Having the right attitude throughout your organization is critical. Reward excellent service and great attitudes. Quickly address and resolve problems.
  8. Flexibility
    Empower front-line personnel so they can quickly accommodate customer requirements. But, don’t abandon them! Give them lots of training and coaching.
  9. Reactivity
    How quickly can you react to customer needs and opportunities? Practice your reaction skills through training exercises-develop scenarios and plan your reactions.
  10. Combat indifference
    According to a recent study, the biggest cause of customer defection is indifference-when customers don’t think you care. Make sure you never create this perception by going to great lengths to constantly remind customers just how important they are to you.
  11. Mistake recovery programs
    Mistakes will happen. How you deal with them determines if you keep or lose clients. Create a process to handle problems quickly and efficiently. Go beyond what the customer was expecting (give them the second quart of eggnog!).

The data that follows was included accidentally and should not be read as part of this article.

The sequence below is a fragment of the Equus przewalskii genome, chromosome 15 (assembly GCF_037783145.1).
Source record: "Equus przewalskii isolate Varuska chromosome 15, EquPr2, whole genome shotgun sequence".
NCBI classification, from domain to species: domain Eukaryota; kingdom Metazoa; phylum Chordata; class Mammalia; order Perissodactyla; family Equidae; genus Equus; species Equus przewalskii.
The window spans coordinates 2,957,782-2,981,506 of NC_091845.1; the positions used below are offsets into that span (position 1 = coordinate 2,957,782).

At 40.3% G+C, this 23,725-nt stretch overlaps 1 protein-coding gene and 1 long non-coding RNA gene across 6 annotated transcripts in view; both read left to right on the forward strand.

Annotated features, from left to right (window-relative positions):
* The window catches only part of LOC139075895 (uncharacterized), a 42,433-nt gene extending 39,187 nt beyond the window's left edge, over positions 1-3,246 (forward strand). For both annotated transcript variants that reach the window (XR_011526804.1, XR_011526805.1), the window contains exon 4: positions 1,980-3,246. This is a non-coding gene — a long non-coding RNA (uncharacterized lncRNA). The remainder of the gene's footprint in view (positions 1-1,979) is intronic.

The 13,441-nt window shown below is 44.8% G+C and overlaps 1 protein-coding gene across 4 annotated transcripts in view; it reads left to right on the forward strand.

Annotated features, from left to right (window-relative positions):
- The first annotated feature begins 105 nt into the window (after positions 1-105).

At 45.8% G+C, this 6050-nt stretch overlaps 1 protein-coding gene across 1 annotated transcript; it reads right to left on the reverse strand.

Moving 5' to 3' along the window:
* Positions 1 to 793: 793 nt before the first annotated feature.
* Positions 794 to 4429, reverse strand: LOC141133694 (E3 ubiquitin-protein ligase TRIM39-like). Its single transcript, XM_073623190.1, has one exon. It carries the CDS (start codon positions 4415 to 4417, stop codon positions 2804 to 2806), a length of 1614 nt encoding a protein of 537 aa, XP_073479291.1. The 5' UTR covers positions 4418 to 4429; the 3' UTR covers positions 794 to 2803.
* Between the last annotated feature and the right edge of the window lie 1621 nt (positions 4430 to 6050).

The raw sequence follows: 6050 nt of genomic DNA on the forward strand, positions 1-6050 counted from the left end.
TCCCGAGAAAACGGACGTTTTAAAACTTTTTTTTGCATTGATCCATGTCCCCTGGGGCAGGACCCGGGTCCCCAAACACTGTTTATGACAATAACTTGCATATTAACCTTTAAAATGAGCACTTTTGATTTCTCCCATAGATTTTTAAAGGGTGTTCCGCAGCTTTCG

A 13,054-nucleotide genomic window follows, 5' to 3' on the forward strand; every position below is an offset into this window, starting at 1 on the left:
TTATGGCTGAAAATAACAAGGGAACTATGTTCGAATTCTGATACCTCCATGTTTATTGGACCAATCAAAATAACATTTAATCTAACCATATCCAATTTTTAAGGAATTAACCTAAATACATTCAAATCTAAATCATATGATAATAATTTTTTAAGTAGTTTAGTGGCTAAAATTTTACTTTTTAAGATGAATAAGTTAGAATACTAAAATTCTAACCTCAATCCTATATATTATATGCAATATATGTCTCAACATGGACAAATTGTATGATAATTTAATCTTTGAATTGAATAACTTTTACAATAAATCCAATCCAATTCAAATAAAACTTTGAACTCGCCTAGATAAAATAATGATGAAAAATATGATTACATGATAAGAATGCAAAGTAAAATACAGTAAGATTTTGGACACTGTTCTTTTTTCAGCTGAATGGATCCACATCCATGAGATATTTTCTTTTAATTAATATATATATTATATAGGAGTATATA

Share Button

My Top Five Proofreading Edits

Share Button

Cheryl Sucharski, guest blogger

ProoreadersProofreading is one of my favorite tasks. I’m not sure why I love it. Perhaps because it feels like finding Waldo, I don’t know. But I do a lot of it. I have found that no matter the client, I seem to see the same five errors more than any others.

  1. Incorrect name spelling – Spelling a name wrong is a big, bad error. Always look up the proper spelling of names. Company names can be especially tricky; sometimes they have capital letters in the middle, they may be two words joined with or without a space or hyphen, and they may be all lowercase or a combination of upper and lowercase. Never, ever assume you have it correct (or someone has given it to you correctly) and remember — spell check won’t save you on this.